Optional Hotelling’s rule Now let’s apply the parameters from our problem (a = 200, b = 1, c = 10, r = 0. 1, 2 periods). the dynamically efficient solution satisfies: (200 – q 0 – 10)/(1+0. 1) 0 = (200 – q 1 – 10)/(1+0. 1) 1 = 100 = q 0 + q

Optional Hotelling’s rule (200 – q 0 – 10)/(1+0. 1) 0 = (200 – q 1 – 10)/(1+0. 1) 1. Since q 1 = 100 — q 0 , substitute (100 — q 0 ) for q 1 and simplify: 190 — q 0 = (190 — (100 — q 0 ))/(1. 1) -q 0 (1+0. 9091) = 0. 9091*90 – 190 q 0 = 108. 182/1. 9091 = 56. 667 q 1 = 100 – 56. 667 = 43.

Optional Hotelling’s rule Test: P 0 = 200 – 56. 667 = 143. 333 (P 0 – MC)/(1+0. 1) 0 = $133. 33 P 1 = 200 – 43. 333 = 156. 667 (P 1 – MC)/(1+0. 1) 1 = $133. 33 Therefore, Hotelling’s rule is satisfied.

Dynamically Efficient Market Allocation Period 0 gains from trade: CS = (200 — 143. 333)*56. 667/2 = $1, 605. 55 PS = (143. 333 -10)*56. 667 = $7, 555. 56 PV(TS) = $9, 161.

Dynamically Efficient Market Allocation Period 1 gains from trade: CS = (200 -156. 667)*43. 333/2 = $938. 87 PS = (156. 667 -10)*43. 333 = $6, 355. 48 PV(TS) = $7, 294. 35/1. 1 = $6, 631. 23 Sum of PV of total gains from trade, periods 0 and 1: $9, 161. 11 + $6, 631. 23 = $15, 792. 34. This is $42. 34 larger than a 50/50 split in Case 2.

Dynamically efficient equilibrium Intuition If the PV of marginal profit is equal across time periods (Hotelling’s rule), then firms have no incentive to re-arrange production over time. This solution also generates the largest PV of total gains from trade over time.

Dynamically efficient equilibrium Intuition When a resource is abundant then consumption today does not involve an opportunity cost of foregone marginal profit in the future, since there is plenty available for both today and the future. Thus, when resources traded in a competitive market are abundant, P = MC and thus marginal profit is zero. As the resource becomes increasingly scarce , however, consumption today involves an increasingly high opportunity cost of foregone marginal profit in the future. Thus as resources become increasingly scarce relative to demand, marginal profit (P-MC) grows.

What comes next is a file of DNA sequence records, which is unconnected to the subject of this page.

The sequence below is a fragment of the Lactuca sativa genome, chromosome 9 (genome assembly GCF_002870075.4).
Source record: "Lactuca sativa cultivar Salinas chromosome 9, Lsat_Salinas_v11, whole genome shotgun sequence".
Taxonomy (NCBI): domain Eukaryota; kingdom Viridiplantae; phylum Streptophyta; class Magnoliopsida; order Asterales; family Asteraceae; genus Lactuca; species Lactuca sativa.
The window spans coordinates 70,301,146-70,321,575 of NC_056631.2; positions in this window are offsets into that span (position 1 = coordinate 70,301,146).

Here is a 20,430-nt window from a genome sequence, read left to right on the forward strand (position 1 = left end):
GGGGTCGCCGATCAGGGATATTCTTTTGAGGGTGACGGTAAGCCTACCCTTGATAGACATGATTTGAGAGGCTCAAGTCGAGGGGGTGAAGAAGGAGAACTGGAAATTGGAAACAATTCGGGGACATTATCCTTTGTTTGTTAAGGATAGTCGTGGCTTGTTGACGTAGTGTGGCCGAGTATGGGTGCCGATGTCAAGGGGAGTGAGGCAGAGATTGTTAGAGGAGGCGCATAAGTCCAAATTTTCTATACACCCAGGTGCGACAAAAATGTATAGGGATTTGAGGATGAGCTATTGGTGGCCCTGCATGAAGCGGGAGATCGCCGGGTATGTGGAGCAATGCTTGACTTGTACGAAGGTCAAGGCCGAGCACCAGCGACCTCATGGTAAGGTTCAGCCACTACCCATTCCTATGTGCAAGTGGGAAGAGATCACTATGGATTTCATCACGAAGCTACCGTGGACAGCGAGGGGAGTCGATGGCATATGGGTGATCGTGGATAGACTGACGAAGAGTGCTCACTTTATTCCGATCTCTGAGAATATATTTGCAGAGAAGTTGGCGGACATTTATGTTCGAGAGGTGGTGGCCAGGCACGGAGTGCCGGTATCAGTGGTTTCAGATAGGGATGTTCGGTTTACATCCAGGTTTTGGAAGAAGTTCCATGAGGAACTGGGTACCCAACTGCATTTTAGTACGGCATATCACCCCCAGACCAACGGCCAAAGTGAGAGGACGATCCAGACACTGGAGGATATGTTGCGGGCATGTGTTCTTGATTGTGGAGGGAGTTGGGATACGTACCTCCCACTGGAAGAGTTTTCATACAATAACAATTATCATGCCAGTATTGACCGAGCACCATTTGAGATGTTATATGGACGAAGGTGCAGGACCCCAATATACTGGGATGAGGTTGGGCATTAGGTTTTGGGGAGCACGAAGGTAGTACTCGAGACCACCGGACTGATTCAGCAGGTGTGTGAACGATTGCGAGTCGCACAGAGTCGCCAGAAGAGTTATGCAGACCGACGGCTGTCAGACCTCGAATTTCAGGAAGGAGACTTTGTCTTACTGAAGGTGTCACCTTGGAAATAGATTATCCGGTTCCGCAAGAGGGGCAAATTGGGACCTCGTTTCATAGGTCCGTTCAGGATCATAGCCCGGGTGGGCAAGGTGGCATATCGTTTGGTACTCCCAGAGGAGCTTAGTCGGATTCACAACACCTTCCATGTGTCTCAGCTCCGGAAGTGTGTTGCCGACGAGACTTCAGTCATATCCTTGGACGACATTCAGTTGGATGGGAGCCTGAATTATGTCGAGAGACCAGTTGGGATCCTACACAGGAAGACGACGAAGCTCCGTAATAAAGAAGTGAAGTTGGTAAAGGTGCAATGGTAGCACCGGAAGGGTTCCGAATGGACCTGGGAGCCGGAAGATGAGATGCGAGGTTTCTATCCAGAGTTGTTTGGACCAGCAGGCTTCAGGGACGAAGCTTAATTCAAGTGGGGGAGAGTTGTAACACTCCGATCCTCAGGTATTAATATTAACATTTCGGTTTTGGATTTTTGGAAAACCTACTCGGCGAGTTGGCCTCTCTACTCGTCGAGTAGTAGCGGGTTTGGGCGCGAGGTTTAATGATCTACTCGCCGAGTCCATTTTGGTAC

Dynamically efficient equilibrium Intuition The profit created by resource scarcity in competitive markets is called Hotelling rent (also known as resource rent or by the Ricardian term scarcity rent ). Hotelling rent is economic profit that can be earned and can persist in certain natural resource cases due to the fixed supply of the resource. Due to fixed supply, consumption of a resource unit today has an opportunity cost equal to the present value of the marginal profit from selling the resource in the future.

Dynamically efficient equilibrium Intuition How will the dynamically efficient allocation of the fixed resource stock change if the discount rate “r” becomes larger? Explain…

Dynamically efficient equilibrium Intuition Suppose that the discount rate remains the same, but the resource stock increases or decreases. How will this affect the dynamically efficient allocation of the resource stock?

Dynamically efficient equilibrium Intuition Under the dynamically efficient solution in our “simplified” modeling framework, what is the trend of price over time? Why?

Dynamically efficient equilibrium Intuition Real world : Natural resource commodity prices may rise or fall over time because: • Marginal production cost might decrease (technology improves) or increase (exploit cheapest sources first). • Demand may grow over time unless a new technology displaces this demand (e. g. , coal replaced firewood, natural gas replaced coal, alt. energy replaces natural gas? ), • Future demand marginal cost cannot be known with certainty.

Dynamically efficient equilibrium Further Study In a graduate natural resources economics class you could evaluate dynamically efficient resource allocation for these more complex and real-world cases: • more than 2 time periods • varying and/or uncertain demand • increasing and/or uncertain marginal cost of production, and • «backstop» technologies allowing for substitutes.

Practice Problem – Dynamic Efficiency Demand: P = 200 – Q Supply: P = 10 Discount rate “r” = 20 percent (0. 2) Total resource stock Q tot = 100 1. Solve for the dynamically efficient allocation (within $1 of marginal profit) 2. How does this increase in the discount rate affect the dynamically efficient allocation? 3. Now suppose that “r” = 0. 1 but Q tot = 60. Solve for the dynamically efficient allocation (within $1 of marginal profit). How does a reduction in resource stock affect the dynamically efficient allocation?